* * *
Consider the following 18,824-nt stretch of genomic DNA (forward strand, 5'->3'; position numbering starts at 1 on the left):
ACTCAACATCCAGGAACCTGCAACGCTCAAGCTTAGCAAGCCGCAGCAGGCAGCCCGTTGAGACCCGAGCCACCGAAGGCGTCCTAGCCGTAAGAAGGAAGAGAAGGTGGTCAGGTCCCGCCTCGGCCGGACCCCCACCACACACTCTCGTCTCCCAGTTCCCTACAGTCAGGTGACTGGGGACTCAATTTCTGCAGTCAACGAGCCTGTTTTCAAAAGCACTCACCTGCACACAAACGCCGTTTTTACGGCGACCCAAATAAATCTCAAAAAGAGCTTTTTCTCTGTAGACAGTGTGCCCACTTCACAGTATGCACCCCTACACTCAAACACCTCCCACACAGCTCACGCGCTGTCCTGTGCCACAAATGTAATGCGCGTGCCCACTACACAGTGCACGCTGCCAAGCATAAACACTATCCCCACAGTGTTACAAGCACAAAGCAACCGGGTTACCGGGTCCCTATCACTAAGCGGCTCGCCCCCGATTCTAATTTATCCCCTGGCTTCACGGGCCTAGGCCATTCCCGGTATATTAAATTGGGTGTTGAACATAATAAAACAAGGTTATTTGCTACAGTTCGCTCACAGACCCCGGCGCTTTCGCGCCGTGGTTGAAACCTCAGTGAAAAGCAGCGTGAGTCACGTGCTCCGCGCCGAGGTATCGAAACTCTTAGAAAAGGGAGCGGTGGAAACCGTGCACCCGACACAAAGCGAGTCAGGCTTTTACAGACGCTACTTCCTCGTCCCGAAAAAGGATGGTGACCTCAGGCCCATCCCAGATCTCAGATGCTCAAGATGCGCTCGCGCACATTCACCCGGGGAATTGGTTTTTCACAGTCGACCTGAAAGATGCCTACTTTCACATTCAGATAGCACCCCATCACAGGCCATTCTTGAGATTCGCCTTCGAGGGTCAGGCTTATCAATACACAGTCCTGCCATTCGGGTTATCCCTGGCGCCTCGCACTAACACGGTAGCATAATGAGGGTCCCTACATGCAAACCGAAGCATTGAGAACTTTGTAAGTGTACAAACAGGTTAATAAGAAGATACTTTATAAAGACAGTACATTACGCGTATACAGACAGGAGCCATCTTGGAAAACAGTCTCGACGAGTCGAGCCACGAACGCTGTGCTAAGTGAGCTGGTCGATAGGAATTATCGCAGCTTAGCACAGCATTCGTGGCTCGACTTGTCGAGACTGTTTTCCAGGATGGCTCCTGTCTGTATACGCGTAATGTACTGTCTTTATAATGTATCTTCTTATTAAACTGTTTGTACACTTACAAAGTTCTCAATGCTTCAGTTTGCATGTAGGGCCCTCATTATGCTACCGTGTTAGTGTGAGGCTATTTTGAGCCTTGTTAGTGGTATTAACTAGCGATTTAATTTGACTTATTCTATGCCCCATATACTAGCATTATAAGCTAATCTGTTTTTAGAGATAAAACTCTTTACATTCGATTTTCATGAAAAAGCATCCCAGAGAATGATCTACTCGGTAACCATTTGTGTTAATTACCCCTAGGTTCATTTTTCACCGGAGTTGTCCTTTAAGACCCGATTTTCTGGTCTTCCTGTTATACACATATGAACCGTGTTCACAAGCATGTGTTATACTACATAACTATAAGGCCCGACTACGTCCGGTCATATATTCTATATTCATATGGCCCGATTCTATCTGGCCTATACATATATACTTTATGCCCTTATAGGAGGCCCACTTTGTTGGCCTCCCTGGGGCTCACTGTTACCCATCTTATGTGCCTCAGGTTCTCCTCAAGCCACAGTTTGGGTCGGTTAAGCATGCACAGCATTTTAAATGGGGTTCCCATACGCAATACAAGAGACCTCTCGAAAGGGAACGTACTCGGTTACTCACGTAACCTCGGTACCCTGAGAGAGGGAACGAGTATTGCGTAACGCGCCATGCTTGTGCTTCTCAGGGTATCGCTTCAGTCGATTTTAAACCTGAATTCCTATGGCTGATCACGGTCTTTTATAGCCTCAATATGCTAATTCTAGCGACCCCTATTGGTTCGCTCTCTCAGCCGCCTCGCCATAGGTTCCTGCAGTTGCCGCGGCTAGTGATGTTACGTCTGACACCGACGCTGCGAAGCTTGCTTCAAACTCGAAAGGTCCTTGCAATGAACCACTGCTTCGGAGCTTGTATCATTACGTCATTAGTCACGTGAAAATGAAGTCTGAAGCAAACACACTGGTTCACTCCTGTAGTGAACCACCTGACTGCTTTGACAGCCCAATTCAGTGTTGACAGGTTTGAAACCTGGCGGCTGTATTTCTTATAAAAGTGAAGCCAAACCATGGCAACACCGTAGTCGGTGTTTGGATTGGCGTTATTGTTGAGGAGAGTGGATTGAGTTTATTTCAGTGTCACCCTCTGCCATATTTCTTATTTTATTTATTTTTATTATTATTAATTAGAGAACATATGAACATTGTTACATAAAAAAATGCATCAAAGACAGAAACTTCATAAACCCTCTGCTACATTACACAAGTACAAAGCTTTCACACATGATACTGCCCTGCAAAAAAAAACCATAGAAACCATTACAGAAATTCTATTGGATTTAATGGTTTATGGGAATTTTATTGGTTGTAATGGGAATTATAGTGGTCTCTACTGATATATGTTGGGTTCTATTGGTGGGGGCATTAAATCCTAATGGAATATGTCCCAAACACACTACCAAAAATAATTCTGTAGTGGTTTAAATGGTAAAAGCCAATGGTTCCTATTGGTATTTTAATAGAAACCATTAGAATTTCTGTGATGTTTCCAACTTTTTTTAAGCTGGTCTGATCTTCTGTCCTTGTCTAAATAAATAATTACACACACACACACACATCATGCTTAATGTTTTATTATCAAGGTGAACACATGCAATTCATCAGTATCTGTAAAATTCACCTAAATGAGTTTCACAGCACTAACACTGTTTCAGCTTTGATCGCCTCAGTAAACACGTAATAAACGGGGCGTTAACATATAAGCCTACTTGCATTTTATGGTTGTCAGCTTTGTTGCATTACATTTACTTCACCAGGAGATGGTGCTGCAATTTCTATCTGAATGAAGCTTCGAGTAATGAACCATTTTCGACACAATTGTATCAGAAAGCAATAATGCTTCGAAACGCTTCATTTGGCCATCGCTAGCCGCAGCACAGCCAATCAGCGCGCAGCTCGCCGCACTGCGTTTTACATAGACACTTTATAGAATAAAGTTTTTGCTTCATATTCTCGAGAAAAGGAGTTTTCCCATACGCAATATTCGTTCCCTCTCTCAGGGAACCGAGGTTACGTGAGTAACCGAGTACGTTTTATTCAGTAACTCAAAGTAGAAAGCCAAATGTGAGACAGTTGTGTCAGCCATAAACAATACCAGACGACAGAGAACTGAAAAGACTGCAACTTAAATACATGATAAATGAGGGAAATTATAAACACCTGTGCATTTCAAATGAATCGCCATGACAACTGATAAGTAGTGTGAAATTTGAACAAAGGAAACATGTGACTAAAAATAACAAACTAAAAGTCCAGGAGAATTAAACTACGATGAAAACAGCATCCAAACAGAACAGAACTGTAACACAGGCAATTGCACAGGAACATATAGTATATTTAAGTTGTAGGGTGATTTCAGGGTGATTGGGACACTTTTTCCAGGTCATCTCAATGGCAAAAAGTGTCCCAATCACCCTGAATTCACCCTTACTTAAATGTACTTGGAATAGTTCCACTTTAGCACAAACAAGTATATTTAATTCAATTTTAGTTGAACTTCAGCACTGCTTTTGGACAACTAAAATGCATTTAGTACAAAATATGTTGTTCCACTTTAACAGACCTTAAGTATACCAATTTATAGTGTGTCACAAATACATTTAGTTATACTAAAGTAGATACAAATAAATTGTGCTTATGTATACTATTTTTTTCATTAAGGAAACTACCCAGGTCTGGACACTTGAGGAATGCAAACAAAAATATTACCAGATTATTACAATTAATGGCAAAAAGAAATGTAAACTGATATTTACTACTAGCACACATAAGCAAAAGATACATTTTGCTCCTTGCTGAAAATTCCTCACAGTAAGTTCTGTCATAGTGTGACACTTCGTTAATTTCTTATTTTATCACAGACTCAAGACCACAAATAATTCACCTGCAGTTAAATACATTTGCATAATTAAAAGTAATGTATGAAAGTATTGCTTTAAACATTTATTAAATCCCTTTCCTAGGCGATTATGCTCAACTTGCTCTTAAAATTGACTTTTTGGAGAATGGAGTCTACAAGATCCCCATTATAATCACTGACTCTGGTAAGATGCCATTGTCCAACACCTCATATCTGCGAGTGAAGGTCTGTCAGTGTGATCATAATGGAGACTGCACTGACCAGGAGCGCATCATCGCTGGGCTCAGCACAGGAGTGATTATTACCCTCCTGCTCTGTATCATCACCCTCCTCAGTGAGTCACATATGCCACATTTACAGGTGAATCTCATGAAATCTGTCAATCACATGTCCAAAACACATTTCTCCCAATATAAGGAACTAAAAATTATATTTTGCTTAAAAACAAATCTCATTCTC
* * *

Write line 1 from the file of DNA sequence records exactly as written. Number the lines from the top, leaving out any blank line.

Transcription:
Consider the following 18,824-nt stretch of genomic DNA (forward strand, 5'->3'; position numbering starts at 1 on the left):